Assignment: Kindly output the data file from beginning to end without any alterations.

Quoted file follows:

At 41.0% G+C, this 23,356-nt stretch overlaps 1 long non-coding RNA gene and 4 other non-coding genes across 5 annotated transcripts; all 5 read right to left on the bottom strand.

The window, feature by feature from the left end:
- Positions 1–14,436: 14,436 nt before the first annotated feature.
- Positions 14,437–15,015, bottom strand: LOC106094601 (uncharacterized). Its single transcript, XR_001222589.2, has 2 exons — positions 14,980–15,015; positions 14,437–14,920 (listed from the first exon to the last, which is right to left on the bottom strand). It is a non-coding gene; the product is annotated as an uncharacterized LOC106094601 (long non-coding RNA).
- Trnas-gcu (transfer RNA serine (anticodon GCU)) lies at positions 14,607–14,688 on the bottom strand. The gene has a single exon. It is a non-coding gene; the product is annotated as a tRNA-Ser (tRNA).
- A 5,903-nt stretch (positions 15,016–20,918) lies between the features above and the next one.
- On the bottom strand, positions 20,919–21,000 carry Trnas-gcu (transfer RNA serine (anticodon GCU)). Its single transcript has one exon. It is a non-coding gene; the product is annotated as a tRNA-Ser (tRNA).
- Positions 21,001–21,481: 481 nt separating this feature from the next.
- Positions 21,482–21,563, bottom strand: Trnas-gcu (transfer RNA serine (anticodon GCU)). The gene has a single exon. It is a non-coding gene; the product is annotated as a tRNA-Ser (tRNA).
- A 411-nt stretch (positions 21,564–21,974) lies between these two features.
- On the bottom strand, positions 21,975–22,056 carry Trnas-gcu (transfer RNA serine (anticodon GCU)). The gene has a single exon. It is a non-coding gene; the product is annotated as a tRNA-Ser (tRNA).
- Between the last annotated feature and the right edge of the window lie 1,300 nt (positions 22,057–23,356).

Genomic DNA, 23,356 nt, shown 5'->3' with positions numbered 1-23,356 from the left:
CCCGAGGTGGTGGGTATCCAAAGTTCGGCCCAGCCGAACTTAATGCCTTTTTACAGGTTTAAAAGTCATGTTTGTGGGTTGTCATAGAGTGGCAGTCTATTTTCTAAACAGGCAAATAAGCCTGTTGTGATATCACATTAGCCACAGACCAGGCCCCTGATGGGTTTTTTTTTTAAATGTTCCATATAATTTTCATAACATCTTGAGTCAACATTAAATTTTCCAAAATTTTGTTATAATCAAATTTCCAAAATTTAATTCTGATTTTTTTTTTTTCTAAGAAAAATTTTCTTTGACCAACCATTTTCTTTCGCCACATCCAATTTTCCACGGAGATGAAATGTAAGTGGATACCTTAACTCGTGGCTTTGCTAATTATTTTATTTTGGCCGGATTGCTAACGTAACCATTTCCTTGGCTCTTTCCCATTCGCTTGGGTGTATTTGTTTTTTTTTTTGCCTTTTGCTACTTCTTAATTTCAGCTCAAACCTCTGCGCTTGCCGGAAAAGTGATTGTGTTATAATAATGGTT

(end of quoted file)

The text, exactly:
At 41.0% G+C, this 23,356-nt stretch overlaps 1 long non-coding RNA gene and 4 other non-coding genes across 5 annotated transcripts; all 5 read right to left on the bottom strand.

The window, feature by feature from the left end:
- Positions 1–14,436: 14,436 nt before the first annotated feature.
- Positions 14,437–15,015, bottom strand: LOC106094601 (uncharacterized). Its single transcript, XR_001222589.2, has 2 exons — positions 14,980–15,015; positions 14,437–14,920 (listed from the first exon to the last, which is right to left on the bottom strand). It is a non-coding gene; the product is annotated as an uncharacterized LOC106094601 (long non-coding RNA).
- Trnas-gcu (transfer RNA serine (anticodon GCU)) lies at positions 14,607–14,688 on the bottom strand. The gene has a single exon. It is a non-coding gene; the product is annotated as a tRNA-Ser (tRNA).
- A 5,903-nt stretch (positions 15,016–20,918) lies between the features above and the next one.
- On the bottom strand, positions 20,919–21,000 carry Trnas-gcu (transfer RNA serine (anticodon GCU)). Its single transcript has one exon. It is a non-coding gene; the product is annotated as a tRNA-Ser (tRNA).
- Positions 21,001–21,481: 481 nt separating this feature from the next.
- Positions 21,482–21,563, bottom strand: Trnas-gcu (transfer RNA serine (anticodon GCU)). The gene has a single exon. It is a non-coding gene; the product is annotated as a tRNA-Ser (tRNA).
- A 411-nt stretch (positions 21,564–21,974) lies between these two features.
- On the bottom strand, positions 21,975–22,056 carry Trnas-gcu (transfer RNA serine (anticodon GCU)). The gene has a single exon. It is a non-coding gene; the product is annotated as a tRNA-Ser (tRNA).
- Between the last annotated feature and the right edge of the window lie 1,300 nt (positions 22,057–23,356).

Genomic DNA, 23,356 nt, shown 5'->3' with positions numbered 1-23,356 from the left:
CCCGAGGTGGTGGGTATCCAAAGTTCGGCCCAGCCGAACTTAATGCCTTTTTACAGGTTTAAAAGTCATGTTTGTGGGTTGTCATAGAGTGGCAGTCTATTTTCTAAACAGGCAAATAAGCCTGTTGTGATATCACATTAGCCACAGACCAGGCCCCTGATGGGTTTTTTTTTTAAATGTTCCATATAATTTTCATAACATCTTGAGTCAACATTAAATTTTCCAAAATTTTGTTATAATCAAATTTCCAAAATTTAATTCTGATTTTTTTTTTTTCTAAGAAAAATTTTCTTTGACCAACCATTTTCTTTCGCCACATCCAATTTTCCACGGAGATGAAATGTAAGTGGATACCTTAACTCGTGGCTTTGCTAATTATTTTATTTTGGCCGGATTGCTAACGTAACCATTTCCTTGGCTCTTTCCCATTCGCTTGGGTGTATTTGTTTTTTTTTTTGCCTTTTGCTACTTCTTAATTTCAGCTCAAACCTCTGCGCTTGCCGGAAAAGTGATTGTGTTATAATAATGGTT